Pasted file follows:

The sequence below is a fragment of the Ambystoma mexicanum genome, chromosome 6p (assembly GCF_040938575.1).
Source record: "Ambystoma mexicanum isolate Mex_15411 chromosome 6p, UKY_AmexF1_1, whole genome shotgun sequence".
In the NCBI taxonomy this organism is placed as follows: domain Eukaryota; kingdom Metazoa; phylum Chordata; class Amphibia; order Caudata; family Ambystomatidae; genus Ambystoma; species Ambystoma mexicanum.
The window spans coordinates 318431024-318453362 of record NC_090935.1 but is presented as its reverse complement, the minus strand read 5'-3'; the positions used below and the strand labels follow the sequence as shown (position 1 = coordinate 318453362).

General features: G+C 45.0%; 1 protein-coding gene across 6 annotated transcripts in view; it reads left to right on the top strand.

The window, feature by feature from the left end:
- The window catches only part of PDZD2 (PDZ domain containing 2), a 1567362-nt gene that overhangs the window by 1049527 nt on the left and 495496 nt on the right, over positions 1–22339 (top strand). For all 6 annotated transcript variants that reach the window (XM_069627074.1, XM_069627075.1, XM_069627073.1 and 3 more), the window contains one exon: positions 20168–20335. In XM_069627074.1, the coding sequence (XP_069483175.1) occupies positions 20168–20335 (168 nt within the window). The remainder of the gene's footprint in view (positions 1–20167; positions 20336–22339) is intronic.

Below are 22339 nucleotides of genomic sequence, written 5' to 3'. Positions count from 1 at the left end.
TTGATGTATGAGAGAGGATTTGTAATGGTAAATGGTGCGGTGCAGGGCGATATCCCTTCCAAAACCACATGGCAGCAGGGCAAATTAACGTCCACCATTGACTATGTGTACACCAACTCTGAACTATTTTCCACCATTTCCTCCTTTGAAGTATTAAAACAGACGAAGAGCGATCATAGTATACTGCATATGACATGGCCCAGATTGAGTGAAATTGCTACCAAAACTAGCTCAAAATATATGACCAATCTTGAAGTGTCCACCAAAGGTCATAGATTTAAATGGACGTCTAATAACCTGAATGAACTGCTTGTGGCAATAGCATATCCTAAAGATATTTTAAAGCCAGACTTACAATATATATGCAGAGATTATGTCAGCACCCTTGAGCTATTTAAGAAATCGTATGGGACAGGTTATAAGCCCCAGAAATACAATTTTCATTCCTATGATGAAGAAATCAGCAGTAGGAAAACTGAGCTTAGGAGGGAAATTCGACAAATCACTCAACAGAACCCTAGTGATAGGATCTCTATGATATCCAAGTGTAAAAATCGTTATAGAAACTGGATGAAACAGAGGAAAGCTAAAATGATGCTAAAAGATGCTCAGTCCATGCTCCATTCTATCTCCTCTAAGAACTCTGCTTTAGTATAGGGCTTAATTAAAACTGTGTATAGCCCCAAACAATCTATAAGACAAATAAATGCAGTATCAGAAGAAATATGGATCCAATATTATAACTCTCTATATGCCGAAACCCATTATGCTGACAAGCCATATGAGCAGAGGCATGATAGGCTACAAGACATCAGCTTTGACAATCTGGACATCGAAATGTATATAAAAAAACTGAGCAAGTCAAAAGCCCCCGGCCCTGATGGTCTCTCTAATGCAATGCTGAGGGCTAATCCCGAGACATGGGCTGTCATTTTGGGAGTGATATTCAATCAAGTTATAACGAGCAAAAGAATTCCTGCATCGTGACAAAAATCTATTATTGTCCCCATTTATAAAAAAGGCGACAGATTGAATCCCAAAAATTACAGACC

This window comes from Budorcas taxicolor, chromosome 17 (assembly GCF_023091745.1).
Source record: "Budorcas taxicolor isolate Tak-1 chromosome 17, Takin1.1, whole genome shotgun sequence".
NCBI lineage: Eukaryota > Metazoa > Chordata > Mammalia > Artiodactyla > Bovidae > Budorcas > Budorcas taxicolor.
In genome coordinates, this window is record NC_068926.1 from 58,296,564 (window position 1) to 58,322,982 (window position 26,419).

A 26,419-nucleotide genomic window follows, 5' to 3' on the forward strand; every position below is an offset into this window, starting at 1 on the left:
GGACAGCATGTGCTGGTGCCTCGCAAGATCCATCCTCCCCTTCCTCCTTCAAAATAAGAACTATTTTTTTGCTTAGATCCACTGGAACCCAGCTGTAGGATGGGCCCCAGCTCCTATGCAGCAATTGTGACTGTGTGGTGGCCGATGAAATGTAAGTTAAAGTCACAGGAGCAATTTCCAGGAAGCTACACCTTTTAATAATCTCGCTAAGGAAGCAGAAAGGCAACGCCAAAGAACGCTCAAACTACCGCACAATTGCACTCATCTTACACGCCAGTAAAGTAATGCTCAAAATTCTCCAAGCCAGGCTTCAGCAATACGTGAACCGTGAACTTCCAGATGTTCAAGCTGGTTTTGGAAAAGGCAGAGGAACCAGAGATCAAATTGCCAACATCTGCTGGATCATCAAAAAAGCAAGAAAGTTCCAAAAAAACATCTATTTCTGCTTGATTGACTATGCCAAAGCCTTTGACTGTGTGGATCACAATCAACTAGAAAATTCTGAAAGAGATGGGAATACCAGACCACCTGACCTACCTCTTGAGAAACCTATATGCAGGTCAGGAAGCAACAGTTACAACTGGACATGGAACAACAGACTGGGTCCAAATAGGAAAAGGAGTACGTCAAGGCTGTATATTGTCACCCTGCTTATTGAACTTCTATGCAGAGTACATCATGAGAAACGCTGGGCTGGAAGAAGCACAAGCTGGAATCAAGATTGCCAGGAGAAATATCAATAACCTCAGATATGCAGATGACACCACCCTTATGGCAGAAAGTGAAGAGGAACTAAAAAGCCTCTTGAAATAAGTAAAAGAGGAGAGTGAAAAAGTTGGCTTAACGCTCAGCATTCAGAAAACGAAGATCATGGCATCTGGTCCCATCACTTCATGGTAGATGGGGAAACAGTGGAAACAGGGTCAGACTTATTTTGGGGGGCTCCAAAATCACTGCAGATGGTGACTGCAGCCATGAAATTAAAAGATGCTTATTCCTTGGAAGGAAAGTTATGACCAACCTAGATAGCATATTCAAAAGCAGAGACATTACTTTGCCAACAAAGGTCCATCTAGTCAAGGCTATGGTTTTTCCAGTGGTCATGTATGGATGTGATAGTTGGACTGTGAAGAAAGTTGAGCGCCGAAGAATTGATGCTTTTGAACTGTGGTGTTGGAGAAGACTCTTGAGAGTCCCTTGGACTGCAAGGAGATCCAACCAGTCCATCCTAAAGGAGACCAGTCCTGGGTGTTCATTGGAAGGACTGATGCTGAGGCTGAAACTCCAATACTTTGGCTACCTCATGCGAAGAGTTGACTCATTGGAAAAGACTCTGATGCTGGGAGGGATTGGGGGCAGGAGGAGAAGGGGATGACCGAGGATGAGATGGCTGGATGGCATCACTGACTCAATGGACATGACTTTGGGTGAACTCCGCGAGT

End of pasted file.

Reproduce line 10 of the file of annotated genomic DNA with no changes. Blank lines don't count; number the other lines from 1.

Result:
This window comes from Budorcas taxicolor, chromosome 17 (assembly GCF_023091745.1).